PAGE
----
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Healthcare Costs

Quick Facts

  • Health care costs doubled from 1996 to 2006, and are projected to rise to 25% of GDP in 2025 and 49% in 2082.
  • The United States spent approximately $2.2 trillion on health care in 2007, or $7,421 per person.
  • The Congressional Budget Office (CBO) estimates that the bill cuts the deficit by $143 billion over the next 10 years and by $1.2 trillion in the following decade.
  • The Affordable Care Act provides tax credits to help make health insurance affordable for families with incomes of up to 400% of the poverty level.

 

Problem

U.S. spending on health care is very high and a source of great concern. Families, businesses, and state and federal budgets are straining under skyrocketing health care costs. Health care costs doubled from 1996 to 2006, and are projected to rise to 25% of GDP in 2025 and 49% in 2082. The United States spent approximately $2.2 trillion on health care in 2007, or $7,421 per person. This comes to 16.2% of GDP, nearly twice the average of other developed nations. Employer-sponsored health insurance premiums have more than doubled in the last 9 years, a rate 3 times faster than cumulative wage increases.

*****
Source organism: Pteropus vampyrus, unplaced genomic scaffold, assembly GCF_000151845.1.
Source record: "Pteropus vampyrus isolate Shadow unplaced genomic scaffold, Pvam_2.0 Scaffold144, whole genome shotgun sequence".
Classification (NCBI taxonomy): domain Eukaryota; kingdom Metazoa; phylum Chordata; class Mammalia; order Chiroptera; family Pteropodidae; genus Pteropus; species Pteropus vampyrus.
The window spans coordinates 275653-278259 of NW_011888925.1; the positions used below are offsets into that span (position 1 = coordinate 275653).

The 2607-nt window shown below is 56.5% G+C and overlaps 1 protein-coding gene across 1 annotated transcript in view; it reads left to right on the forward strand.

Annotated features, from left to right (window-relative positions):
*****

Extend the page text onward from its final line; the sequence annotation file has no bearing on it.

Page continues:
The average cost of an employer-based family insurance policy in 2008 was $12,680, which was nearly the annual earnings of a full-time minimum wage job. Half of all personal bankruptcies are at least partly the result of medical expenses. Without controlling health care costs, families will continue to be burdened with higher premiums, businesses will be forced to drop coverage or lay off workers, and our national and state budgets will be fiscally unsustainable.

Opportunity

The Affordable Care Act (ACA) reigns in health care costs and attempts to “bend the cost curve” over the long term. The Congressional Budget Office (CBO) estimates that the bill cuts the deficit by $143 billion over the next 10 years and by $1.2 trillion in the following decade. Cost containment provisions include: delivery system reforms that focus on paying for value and increasing efficiency, reducing waste, fraud and abuse, establishing an Independent Payment Advisory Board to make binding recommendations on cost savings, investing in prevention and wellness, focusing on comparative effectiveness research and promoting market competition to keep prices down for patients. The combination of these provisions allows for significant advancement – though much work needs to be done to ensure cost containment is realized.

The ACA also includes a major investment in the affordability of health insurance for low-income families: under the law, all individuals with family incomes below 133% of the poverty line (i.e., below about $30,000 for a family of four) are eligible for free public insurance, and there are tax credits to help make health insurance affordable for families with incomes of up to 400% of the poverty level. The CBO also estimates that, for families, premiums for comparable coverage will be lower under reform.

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